LIEBERMAN: Yeah, no, it is not clear who we are talking about. And I think it is a mistake. I go back to what the president said at the beginning, it is time to look forward. These are top secret documents. These were lawyers, you could disagree with them but in my opinion they were trying to do what they thought would protect our country.

And here is the most important point. This whole debate is moot. President Obama has prohibited these tactics from being used in interrogation, so what do we gain -- well, what do we gain, first, by releasing the memos, but, secondly, what do we gain from indicting lawyers for their opinions, if that is a possibility here, or holding a so-called Truth Commission that the reality is, it will poison the water here in Washington. It will achieve nothing.

LIEBERMAN: It will make it harder for the president to do some of the big things he wants to do for the country -- not just get the economy going, but get some Republican support for health care reform, energy independence and education reform.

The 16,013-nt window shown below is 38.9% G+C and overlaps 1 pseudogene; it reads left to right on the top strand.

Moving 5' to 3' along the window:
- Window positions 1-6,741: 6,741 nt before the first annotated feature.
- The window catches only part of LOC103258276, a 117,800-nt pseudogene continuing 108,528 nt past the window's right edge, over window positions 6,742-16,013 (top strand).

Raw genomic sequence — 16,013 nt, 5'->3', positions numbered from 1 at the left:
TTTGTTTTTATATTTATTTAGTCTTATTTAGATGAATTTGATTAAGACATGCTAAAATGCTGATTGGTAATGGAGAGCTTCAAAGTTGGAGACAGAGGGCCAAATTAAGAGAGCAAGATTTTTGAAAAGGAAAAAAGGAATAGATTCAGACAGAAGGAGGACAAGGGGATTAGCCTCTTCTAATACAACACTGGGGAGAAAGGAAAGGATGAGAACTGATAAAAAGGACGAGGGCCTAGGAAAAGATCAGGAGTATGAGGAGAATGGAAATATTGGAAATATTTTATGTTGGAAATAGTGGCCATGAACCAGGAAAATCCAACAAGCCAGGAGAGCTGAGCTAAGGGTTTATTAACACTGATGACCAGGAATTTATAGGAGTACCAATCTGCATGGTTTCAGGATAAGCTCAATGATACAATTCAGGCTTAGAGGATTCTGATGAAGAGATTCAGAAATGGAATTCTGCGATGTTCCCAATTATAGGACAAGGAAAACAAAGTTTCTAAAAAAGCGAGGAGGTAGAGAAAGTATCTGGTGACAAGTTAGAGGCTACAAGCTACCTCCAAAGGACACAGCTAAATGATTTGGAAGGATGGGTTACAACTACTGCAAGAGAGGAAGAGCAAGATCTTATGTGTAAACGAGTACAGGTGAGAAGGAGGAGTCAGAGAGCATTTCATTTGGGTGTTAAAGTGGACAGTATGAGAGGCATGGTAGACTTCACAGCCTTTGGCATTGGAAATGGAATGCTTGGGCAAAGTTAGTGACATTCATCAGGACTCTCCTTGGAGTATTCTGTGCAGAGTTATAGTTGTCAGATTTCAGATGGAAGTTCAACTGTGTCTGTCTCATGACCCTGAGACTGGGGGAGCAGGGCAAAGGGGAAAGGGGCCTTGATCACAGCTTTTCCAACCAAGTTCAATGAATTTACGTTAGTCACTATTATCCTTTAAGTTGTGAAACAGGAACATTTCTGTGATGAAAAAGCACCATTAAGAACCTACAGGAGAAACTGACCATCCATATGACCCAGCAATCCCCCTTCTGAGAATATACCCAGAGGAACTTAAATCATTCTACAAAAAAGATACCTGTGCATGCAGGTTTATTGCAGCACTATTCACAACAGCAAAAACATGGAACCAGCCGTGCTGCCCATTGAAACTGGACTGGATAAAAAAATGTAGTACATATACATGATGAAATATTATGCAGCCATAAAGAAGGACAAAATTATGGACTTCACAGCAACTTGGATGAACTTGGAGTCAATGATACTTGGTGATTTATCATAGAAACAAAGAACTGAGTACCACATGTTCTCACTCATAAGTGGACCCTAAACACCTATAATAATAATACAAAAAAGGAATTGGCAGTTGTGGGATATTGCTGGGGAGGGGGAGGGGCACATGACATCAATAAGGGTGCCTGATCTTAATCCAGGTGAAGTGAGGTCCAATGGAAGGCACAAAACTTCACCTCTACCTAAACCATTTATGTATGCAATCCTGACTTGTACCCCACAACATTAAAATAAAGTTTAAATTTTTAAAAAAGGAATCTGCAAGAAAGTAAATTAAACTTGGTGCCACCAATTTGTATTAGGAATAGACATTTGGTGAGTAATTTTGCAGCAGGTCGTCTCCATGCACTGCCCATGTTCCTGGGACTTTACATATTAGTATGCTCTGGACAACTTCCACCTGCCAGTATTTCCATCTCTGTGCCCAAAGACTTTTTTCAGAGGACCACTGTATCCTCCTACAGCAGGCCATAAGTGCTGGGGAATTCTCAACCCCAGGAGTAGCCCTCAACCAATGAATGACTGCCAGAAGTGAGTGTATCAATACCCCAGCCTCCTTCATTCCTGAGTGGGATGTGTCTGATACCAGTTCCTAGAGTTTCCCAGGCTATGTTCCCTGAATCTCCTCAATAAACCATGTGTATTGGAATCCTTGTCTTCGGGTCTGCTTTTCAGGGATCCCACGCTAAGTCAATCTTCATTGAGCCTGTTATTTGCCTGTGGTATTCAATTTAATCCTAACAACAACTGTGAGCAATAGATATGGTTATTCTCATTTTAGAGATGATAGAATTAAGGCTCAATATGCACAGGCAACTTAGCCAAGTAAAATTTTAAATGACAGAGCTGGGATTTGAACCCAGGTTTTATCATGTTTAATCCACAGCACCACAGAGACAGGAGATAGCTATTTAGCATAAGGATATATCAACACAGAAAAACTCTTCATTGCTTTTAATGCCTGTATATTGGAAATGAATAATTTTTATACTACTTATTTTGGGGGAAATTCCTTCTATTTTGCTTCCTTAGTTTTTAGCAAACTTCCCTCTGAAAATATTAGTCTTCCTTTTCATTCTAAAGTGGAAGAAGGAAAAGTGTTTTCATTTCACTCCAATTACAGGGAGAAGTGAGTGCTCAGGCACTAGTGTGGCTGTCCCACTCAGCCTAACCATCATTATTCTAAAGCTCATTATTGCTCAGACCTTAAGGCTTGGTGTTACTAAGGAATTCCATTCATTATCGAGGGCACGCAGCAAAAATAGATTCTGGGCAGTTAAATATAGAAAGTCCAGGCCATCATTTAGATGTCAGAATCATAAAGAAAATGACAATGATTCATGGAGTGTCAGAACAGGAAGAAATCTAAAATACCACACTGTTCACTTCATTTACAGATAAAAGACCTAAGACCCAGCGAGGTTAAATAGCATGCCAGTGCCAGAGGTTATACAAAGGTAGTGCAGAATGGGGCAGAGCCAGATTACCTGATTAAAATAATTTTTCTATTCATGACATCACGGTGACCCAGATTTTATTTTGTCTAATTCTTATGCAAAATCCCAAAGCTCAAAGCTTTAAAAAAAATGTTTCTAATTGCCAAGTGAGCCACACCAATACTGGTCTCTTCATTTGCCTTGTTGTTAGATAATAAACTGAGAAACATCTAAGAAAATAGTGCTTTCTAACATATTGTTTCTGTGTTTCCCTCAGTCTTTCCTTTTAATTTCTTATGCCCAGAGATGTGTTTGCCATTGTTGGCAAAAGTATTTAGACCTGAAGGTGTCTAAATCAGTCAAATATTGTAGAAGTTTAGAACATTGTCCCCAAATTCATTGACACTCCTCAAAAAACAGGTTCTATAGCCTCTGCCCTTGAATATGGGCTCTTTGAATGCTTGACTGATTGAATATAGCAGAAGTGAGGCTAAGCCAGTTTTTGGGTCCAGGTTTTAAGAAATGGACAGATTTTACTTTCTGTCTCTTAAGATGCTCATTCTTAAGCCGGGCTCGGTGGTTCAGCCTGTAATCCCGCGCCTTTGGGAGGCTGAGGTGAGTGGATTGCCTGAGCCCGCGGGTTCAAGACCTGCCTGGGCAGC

So let the Intelligence Committee do its work. That should be the end of it. KING: And one of the questions in the political debate, as you well know, there are people out there saying, wait a minute. You have all these politicians -- and largely Democrats, now -- saying, you know, investigate; truth commission; investigate; we had no idea.

A timeline released by your committee, Senator Feinstein, says -- and this is backed up the former chairman of the House Intelligence Committee -- and then-CIA Director Porter Goss -- Pete Hoekstra -- you know, select members of Congress were briefed -- were briefed, way back at the beginning, including now-Speaker Nancy Pelosi.

And the timeline by your committee says that they were briefed on the use of waterboarding on three detainees, Abu Zubaydah, Abdul Rahim al-Nashiri, and Khalid Shaikh Mohammed.

The now-Speaker Pelosi says, no way; she was told there were legal -- there were -- legal opinions were written but not that the tactics had been used. Is she telling the truth?

FEINSTEIN: Well, I can't comment on that. I wasn't there. Just four people were briefed. The full committee, including myself, were briefed in September of '06. Now, that's four years later or so. So there is a big gap.